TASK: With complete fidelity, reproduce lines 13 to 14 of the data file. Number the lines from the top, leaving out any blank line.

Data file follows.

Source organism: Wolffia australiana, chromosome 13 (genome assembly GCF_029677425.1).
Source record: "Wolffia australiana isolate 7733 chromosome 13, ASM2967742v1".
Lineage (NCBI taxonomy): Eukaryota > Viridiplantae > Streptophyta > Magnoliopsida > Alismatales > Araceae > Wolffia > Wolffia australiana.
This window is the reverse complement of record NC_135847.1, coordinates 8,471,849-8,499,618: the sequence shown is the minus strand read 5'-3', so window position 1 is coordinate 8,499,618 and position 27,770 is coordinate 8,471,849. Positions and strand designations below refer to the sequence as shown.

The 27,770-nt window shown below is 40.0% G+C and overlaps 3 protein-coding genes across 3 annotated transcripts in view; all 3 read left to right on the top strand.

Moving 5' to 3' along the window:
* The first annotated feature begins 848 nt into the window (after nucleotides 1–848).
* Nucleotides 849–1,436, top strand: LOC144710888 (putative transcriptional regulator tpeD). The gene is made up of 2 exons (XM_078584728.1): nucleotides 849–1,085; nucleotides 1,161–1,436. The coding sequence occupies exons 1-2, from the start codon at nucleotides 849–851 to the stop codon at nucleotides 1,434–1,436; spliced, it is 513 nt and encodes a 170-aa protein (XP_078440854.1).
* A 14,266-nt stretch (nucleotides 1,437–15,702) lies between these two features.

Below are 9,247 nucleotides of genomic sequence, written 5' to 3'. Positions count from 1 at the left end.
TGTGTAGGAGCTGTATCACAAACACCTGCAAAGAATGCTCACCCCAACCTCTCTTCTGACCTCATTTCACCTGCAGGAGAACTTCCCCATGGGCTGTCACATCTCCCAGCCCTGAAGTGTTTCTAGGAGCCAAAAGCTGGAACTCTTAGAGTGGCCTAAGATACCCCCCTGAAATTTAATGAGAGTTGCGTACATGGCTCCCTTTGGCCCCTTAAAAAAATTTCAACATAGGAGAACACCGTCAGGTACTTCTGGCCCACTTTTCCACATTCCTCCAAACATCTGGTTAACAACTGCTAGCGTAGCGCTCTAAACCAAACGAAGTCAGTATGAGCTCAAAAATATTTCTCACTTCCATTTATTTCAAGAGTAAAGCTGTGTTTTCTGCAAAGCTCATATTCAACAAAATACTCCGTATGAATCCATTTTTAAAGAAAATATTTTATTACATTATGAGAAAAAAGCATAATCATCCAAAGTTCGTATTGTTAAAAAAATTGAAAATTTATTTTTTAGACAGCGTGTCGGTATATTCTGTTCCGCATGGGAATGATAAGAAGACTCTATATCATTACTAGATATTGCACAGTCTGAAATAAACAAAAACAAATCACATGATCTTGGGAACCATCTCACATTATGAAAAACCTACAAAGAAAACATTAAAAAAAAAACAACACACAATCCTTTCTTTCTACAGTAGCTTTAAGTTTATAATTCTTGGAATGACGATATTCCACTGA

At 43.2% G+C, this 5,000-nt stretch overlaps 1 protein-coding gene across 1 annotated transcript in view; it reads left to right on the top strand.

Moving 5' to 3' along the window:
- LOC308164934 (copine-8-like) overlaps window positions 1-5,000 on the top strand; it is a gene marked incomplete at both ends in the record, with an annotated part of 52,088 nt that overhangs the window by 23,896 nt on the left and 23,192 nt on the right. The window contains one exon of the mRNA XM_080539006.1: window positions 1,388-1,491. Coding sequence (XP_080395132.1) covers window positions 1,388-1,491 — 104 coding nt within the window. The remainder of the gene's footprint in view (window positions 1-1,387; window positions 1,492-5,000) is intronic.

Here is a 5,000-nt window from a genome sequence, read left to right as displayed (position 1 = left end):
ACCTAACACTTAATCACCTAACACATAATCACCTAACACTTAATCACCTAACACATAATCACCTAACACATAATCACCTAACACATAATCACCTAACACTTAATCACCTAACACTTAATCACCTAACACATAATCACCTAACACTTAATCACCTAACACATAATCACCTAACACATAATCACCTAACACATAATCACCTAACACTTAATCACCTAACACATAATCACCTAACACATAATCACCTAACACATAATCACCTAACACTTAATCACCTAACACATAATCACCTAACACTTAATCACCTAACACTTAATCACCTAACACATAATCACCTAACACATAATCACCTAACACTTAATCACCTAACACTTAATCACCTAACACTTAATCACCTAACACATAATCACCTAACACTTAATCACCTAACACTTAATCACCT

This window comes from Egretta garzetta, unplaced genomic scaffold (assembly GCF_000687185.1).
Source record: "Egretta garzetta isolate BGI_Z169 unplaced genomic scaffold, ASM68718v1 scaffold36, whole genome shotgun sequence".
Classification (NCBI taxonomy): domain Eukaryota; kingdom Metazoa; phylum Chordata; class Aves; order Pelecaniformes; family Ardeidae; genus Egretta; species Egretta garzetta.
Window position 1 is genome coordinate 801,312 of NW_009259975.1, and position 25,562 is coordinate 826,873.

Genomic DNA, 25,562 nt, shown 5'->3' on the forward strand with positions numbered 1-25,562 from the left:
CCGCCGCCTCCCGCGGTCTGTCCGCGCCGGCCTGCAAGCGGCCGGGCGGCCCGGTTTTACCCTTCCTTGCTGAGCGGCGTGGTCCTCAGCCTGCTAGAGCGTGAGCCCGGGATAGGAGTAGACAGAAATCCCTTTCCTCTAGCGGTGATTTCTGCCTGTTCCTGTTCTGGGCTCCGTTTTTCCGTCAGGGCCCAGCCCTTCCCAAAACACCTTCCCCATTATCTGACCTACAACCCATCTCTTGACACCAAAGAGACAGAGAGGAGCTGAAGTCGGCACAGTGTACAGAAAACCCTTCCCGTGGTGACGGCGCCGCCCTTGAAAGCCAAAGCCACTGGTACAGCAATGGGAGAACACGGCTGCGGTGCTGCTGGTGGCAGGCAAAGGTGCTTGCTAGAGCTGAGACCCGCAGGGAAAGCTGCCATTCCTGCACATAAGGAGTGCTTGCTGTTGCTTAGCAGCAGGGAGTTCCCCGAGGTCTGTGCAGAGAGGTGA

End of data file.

Moving 5' to 3' along the window:
- LOC308164934 (copine-8-like) overlaps window positions 1-5,000 on the top strand; it is a gene marked incomplete at both ends in the record, with an annotated part of 52,088 nt that overhangs the window by 23,896 nt on the left and 23,192 nt on the right. The window contains one exon of the mRNA XM_080539006.1: window positions 1,388-1,491. Coding sequence (XP_080395132.1) covers window positions 1,388-1,491 — 104 coding nt within the window. The remainder of the gene's footprint in view (window positions 1-1,387; window positions 1,492-5,000) is intronic.